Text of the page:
Monday, 8 September 2014

Burdens or assets?


Recently I had a reunion with my fellow nursing students from the University of Edinburgh. It was a fabulous weekend connecting with people who were such an important part of my life at one stage. Some have stayed in it of course but how special it was to meet again  and look back at our younger selves as so many memories were awakened. 
How did we feel the course had affected our lives, we wondered? I recalled that a former student had told us, the degree in nursing gave her skills for life. I remember thinking with a youthful arrogance, really, is that all?Of course it was nt all but now I know what a fundamental gift that was. Our Professor was the unique Professor Annie Altschul. She was a mental health nurse by background, an Austrian who had left her homeland when fascism was plowing its devastating furrow. Her special research interest was the therapeutic relationship. We recalled her words to us: that the best tool we had as nurses, was ourselves. An overwhelming thought when you are a raw 18 year old, but now I recognise the deep wisdom she spoke.
Not only are we older, greyer and our lives have had some unpredicted twists and turns but the world we work in too is different. The people we care for now have complex illness, they tend to be older and usually have more than one condition to deal with. In some respects that is a success story as we live longer now, but the reality too is that we live longer with long term conditions.
Its hard to hear this spoken of in healthcare without words like burden and wait for it; multimorbidity  being used. I have been known to introduce myself at such events, as Audrey a walking multi morbidity! Yes it's a joke but its also my way of reminding us that we are people, not burdens, not the blame for pressure on the health system, we are the reason the system exists. I absolutely understand the challenge of caring for people with complex conditions, the primary care system is buckling with that pressure. But we know our medical and nursing education  does not currently prepare people for the reality they face. Undoubtedly we need to change our approach to a person centred one, with people not conditions or systems of the body the focus. An assets based approach where we help people discover their resources to enable their own wellbeing, whatever their health issues. Where we focus on fostering self belief and self management, enabled, not disabled, by our health and care needs. Where health and care workers recognise their role is to enable wellbeing not merely to treat disease or support people safely. And they too as staff are valued, supported and stimulated in their work. A culture that starts with "what matters to you?" is the one which will create the conditions for wellbeing in our selves and our communities.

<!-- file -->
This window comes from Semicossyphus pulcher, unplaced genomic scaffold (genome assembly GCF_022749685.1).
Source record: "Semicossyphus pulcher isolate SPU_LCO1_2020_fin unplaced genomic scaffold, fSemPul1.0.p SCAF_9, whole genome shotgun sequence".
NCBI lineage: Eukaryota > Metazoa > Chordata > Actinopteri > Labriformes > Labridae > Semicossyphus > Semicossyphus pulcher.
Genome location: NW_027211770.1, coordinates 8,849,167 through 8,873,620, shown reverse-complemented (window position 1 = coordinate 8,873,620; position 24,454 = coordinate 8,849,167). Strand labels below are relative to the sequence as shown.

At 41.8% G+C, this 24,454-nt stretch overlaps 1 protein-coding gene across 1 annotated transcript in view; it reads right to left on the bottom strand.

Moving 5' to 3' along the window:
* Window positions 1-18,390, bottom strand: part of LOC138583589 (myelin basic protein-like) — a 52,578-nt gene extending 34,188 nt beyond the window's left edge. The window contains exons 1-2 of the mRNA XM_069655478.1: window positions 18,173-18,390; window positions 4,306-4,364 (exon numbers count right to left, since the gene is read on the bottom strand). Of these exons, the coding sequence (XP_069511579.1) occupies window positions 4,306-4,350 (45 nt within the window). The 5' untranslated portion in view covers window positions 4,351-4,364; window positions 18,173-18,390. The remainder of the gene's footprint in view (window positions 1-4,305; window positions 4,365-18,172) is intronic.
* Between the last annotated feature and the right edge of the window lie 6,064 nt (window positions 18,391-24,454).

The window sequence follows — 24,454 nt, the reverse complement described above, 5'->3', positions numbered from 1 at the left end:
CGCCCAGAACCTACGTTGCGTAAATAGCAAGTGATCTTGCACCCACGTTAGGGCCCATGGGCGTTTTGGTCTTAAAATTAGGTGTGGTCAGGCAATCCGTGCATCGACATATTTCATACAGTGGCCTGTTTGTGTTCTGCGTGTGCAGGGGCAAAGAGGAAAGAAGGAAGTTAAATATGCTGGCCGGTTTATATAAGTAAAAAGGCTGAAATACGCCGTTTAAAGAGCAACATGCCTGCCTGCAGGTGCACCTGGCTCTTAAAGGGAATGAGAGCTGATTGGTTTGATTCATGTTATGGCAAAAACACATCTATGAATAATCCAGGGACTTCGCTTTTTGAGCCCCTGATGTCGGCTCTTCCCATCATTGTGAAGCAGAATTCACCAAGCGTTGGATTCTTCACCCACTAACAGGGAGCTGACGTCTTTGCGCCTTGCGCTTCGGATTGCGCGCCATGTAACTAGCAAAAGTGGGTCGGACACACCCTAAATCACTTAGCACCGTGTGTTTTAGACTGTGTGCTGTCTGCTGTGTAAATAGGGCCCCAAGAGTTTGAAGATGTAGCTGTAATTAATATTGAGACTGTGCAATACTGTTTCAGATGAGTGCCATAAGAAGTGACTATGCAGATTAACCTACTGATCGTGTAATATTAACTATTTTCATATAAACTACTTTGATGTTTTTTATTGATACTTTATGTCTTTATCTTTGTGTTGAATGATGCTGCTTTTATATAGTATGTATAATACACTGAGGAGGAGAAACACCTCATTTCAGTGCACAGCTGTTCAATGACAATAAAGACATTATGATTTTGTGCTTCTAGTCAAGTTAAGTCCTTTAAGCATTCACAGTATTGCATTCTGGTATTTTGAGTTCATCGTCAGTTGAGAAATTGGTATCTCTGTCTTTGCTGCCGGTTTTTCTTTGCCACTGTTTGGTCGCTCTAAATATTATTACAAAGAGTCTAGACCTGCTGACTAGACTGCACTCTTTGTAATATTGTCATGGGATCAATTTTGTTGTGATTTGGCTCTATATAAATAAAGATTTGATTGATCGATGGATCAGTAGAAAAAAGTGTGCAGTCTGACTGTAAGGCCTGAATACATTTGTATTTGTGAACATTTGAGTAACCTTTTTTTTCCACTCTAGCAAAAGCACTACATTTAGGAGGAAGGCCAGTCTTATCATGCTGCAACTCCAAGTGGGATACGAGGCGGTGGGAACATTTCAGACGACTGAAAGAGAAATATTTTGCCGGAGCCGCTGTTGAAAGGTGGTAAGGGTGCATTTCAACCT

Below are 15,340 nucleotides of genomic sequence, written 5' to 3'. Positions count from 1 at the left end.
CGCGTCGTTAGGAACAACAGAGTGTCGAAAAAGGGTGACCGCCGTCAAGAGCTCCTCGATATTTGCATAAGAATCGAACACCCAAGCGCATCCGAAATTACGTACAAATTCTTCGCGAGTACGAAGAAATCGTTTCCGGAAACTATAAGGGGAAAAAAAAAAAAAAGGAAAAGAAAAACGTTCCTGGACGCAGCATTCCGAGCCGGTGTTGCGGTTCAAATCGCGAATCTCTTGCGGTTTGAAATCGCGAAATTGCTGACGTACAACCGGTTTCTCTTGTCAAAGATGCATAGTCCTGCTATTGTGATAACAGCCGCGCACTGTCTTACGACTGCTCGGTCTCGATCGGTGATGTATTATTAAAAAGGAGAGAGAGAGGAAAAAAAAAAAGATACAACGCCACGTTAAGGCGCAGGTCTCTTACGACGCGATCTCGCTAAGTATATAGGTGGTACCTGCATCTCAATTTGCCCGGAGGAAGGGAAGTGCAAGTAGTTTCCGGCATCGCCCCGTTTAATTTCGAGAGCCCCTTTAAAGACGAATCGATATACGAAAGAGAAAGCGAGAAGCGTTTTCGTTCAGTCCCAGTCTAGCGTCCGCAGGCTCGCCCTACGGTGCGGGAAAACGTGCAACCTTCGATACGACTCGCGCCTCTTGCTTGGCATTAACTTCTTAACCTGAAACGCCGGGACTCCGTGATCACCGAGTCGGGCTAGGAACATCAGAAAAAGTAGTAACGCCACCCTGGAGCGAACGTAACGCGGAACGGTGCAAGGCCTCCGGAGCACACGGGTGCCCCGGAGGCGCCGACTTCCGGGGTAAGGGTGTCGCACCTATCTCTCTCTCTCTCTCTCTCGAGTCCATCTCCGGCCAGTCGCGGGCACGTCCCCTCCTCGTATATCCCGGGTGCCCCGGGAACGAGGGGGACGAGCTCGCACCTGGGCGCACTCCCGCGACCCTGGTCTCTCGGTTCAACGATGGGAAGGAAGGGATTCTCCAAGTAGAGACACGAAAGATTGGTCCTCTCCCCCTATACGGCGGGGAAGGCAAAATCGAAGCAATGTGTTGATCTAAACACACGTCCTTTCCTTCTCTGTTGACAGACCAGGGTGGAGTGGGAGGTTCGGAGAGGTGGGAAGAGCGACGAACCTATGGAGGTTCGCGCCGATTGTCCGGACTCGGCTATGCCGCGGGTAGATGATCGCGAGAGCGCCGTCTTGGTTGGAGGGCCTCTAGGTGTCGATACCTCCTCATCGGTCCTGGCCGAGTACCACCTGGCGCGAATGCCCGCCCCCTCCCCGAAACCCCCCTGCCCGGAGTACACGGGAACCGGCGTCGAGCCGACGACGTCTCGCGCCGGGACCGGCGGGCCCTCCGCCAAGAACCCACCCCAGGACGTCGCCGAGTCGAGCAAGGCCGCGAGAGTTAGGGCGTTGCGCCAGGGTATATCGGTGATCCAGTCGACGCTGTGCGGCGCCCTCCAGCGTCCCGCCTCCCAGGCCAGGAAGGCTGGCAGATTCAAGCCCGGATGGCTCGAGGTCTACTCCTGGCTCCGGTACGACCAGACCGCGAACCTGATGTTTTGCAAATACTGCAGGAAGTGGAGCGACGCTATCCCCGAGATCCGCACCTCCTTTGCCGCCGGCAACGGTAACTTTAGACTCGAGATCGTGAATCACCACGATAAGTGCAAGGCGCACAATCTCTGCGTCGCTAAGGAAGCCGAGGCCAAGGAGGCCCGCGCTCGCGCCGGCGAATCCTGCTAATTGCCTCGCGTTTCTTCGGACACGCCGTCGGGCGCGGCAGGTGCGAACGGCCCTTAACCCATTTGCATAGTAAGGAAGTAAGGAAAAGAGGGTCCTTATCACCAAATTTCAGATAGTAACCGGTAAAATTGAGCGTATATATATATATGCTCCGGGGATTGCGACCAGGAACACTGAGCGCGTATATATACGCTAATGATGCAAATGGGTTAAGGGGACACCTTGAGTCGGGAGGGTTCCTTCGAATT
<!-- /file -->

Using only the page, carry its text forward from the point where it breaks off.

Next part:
The young nurses setting out on their journey as I did so many years ago, will see a health system very different to the one I did. In very many ways it will be better but also wakening up to the fact it needs to change. We need to respond to that call and give those professionals the right tools and conditions to do that. Language is so important so let's stop talking burden and start talking assets, it will start to turn the wheel in the right direction and give us all the starting point for change.
Reasons to be cheerful.
I'm working with a great organisation who have embraced the future with a very personalised form of support. I spent time with the manager, who told me, "since I started this project, I haven't worked a day". A team who love their work because they see the difference it makes. Now that's a great starting point too. 


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